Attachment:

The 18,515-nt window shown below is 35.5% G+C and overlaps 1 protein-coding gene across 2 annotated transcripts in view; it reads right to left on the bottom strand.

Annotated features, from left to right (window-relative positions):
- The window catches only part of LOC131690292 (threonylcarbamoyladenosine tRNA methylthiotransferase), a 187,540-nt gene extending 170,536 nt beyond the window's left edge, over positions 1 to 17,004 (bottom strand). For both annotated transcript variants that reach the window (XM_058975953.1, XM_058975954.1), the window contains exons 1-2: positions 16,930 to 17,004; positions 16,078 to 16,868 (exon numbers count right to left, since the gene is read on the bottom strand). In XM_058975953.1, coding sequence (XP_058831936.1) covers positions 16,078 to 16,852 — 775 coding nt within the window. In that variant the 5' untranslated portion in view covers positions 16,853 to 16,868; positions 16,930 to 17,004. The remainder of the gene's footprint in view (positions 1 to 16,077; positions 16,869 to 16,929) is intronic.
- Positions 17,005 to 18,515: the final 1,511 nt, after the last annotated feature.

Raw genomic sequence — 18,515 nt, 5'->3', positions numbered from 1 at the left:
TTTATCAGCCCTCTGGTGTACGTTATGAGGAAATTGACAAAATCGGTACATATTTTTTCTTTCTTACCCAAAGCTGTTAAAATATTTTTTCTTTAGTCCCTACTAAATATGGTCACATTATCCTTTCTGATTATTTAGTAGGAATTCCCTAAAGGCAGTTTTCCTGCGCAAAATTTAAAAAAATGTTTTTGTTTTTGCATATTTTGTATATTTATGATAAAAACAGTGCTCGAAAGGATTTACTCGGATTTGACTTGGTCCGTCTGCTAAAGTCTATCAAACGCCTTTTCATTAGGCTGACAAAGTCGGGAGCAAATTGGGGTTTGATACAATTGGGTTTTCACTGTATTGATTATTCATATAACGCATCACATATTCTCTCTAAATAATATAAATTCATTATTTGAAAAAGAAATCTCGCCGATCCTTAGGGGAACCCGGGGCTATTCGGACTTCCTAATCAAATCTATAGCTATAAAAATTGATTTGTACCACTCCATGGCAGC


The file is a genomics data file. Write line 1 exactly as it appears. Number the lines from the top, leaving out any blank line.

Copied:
The 18,515-nt window shown below is 35.5% G+C and overlaps 1 protein-coding gene across 2 annotated transcripts in view; it reads right to left on the bottom strand.